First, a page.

July 2016: An MI5 officer states in a witness statement to the Investigatory Powers Tribunal that there was adequate oversight and handling arrangements for BCD and BPDs, which collect sensitive data on the population.

October 2016: A paper produced for the directors of MI5 and others concludes: “There is a significant risk around the absence of compliance with relevant legislation, codes of practice and handling arrangements.”

March 2017: An MI5 report on the “technology environment” identifies significant risks that it did not comply with relevant legislation and codes of practice and handling arrangements.

6 October 2017: MI5 reports that, contrary to its disclosure in February 2017, it held BCD on Privacy International in the “workings” area used by intelligence analysts, which had been collected unlawfully.

October 2017: A paper warning that there remains a legal risk in MI5 failing to find relevant information required for discovery in the “technology environment” is presented to four directors of MI5. It notes that MI5 continues to build some systems that do not have the capability to review, retain and destroy data properly.

January 2018: By now, the MI5 management board knew about serious problems with the way MI5 held data obtained through surveillance warrants in the “technology environment”, including failures to safeguard legal professionally privileged communications. The investigatory powers commissioner, Adrian Fulford, writes that MI5 should have reported the matter to him, and should have considered the legality of continuing to store operational data.

October 2018: An MI5 executive board paper identifies compliance risks in the “technology environment”. This could lead to successful legal challenges, the loss of confidence of ministers, restrictions on warrants and reputational damage. It says MI5 is unable to provide “robust assurances” to oversight bodies.

4 February 2019: A deputy director of MI5 responsible for managing the legal and compliance teams says in a witness statement to the IPT that he is satisfied that MI5’s data-handling requirements are in compliance with RIPA.

27 February 2019: MI5 partially discloses compliance breaches first discovered in January 2016, in an oral briefing to the investigatory powers commissioner Adrian Fulford. IPCO inspectors had not identified the problems during earlier audits.

11 March 2019: MI5 provides a written briefing on its compliance breaches to IPCO. ICPO subsequently orders an audit of MI5 systems.

18- 22 March 2019: IPCO carries out its first inspections of MI5’s “technology environment”.

29 March 2019: IPCO’s first inspection report finds that MI5 had a manual system in place for deleting material covered by legal professional privilege (LLP). However, MI5 can give little assurance that it has complied with any conditions imposed on the use and retention of the material. Some systems within the “technology environment” did not allow LLP material to be highlighted at all, and it was possible that flags marking material as LLP would not be carried over in “file shares”.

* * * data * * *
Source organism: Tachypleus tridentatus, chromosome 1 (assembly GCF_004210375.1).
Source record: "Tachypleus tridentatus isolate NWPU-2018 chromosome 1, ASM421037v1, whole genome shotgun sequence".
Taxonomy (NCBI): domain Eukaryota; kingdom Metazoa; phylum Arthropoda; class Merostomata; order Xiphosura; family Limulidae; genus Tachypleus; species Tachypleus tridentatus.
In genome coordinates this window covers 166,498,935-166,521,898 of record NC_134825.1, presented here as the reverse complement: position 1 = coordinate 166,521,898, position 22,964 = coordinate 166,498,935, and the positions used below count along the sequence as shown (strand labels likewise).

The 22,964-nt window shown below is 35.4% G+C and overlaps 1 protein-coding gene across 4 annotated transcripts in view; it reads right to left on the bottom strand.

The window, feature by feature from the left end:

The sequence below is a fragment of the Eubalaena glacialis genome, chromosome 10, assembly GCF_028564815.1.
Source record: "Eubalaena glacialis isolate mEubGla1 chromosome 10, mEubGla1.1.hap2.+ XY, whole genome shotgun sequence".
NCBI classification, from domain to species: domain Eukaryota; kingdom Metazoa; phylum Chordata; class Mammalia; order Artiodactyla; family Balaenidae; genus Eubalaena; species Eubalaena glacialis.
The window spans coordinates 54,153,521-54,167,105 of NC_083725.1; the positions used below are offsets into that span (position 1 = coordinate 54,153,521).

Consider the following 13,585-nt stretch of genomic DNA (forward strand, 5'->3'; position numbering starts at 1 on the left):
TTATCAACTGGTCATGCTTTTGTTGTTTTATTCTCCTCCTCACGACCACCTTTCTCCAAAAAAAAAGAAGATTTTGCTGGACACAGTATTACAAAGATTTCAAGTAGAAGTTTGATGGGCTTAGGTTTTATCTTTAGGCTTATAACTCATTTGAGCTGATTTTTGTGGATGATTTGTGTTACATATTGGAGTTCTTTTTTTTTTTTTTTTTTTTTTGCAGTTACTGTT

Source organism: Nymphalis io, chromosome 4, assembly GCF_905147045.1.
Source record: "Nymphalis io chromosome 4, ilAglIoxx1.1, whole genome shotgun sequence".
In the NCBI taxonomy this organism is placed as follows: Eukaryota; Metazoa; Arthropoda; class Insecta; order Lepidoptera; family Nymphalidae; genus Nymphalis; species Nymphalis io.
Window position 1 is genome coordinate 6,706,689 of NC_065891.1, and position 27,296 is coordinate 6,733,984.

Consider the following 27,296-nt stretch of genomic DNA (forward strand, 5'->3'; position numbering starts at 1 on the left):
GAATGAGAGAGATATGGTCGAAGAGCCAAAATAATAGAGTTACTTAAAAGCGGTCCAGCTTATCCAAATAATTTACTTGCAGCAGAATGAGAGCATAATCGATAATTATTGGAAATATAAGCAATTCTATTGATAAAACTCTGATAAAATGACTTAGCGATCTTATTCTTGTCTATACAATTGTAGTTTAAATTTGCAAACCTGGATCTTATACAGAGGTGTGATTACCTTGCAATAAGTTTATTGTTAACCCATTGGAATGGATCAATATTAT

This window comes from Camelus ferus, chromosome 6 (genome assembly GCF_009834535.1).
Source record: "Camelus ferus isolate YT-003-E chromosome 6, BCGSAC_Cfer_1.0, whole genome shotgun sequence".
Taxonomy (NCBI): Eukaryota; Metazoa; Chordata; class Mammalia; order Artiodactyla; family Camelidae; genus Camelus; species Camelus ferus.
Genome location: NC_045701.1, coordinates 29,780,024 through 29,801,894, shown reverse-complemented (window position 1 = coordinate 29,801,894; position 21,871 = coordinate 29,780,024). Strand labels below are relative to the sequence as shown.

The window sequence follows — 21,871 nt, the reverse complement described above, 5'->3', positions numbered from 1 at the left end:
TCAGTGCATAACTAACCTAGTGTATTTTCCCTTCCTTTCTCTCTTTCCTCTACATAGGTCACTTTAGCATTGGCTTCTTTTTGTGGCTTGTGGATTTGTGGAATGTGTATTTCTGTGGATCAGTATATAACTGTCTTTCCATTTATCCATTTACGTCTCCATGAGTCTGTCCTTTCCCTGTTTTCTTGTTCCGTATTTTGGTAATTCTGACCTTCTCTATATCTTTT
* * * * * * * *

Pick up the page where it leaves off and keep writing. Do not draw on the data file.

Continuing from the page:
1 April 2019: MI5 updates its Handbook for judicial commissioners to highlight “mitigations” that would allow warrants to continue to be issued lawfully.

15-16 April 2019: IPCO carries out further inspections of the “technology environment”.

26 April 2019: IPCO’s second inspection report gives two red warnings – which, if left unfixed, would impact compliance – and three amber warnings on MI5’s “technology environment”.

3 May 2019: MI5 identifies compliance problems in “other areas”, including areas it called “technology environment 2, area 1 and area 2”, associated with bulk data collection. It reports that the area is challenging to investigate and that it has only been able to scan some of the files. MI5 was aware of some of the risks in 2016.

8 May 2019: Investigatory powers commissioner Adrian Fulford says MI5 appears to have been aware of a compliance risks in “technology areas 1 and 2” since 2016. Fulford, who had not been told of the breaches, asks MI5 for an immediate briefing, including whether MI5 had been in breach of the Investigatory Powers Act.

9 May 2019: Home secretary issues a written statement on compliance issues at MI5.

15 May 2019: MI5 discloses to Fulford that it did not know what information was held in “technology environment 2”, nor the associated “working practices” under which data is processed.

June 2019: A compliance improvement review concludes that “MI5 must ensure that all its data can be shown to be held in accordance with legal compliance requirements by June 2020”.